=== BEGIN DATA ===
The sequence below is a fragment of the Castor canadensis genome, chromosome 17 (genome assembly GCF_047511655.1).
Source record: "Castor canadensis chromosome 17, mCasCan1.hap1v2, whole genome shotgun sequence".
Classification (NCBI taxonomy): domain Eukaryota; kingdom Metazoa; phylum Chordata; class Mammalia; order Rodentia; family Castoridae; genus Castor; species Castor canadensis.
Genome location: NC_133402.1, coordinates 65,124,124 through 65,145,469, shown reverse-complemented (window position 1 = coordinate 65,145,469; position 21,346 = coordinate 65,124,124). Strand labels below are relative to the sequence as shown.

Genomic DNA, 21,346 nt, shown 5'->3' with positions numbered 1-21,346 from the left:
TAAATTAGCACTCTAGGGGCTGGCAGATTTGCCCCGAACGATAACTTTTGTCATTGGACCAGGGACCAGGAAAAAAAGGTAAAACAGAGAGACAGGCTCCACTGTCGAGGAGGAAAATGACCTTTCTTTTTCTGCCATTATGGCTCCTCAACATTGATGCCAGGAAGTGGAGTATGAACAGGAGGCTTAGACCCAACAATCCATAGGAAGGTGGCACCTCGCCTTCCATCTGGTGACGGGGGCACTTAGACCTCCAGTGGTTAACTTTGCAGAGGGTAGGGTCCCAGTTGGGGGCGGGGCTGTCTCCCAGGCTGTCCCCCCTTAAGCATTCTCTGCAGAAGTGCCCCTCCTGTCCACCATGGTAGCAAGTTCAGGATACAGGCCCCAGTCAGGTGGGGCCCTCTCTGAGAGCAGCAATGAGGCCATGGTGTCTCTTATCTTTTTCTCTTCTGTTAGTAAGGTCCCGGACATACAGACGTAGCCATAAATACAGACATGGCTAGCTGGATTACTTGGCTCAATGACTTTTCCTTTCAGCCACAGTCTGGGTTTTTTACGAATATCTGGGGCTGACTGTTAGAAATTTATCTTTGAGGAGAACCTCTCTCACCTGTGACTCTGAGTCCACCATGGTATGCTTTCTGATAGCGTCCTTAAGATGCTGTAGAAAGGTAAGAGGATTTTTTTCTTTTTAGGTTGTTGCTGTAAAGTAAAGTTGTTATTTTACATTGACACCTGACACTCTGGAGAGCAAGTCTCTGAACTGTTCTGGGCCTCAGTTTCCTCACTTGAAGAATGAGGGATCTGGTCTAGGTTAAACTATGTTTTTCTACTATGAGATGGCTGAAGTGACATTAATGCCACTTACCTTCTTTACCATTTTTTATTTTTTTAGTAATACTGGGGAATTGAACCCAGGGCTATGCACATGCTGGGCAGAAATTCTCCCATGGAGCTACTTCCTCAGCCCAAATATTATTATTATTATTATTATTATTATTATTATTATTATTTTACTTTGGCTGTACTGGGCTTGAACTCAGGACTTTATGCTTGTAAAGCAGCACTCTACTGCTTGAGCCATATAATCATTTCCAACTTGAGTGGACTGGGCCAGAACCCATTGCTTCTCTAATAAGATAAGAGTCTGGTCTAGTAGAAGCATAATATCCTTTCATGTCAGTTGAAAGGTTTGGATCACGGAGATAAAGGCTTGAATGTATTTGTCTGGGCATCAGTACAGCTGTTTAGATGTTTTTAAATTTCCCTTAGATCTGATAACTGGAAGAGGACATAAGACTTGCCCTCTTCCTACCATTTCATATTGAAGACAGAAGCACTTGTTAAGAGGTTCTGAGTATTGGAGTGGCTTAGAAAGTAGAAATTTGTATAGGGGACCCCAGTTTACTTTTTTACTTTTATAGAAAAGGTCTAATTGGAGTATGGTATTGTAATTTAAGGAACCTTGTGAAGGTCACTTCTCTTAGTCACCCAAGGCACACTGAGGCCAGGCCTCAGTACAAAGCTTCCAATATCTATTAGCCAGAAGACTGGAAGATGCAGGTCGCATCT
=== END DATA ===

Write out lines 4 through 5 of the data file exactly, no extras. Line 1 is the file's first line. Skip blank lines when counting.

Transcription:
Genome location: NC_133402.1, coordinates 65,124,124 through 65,145,469, shown reverse-complemented (window position 1 = coordinate 65,145,469; position 21,346 = coordinate 65,124,124). Strand labels below are relative to the sequence as shown.

Genomic DNA, 21,346 nt, shown 5'->3' with positions numbered 1-21,346 from the left: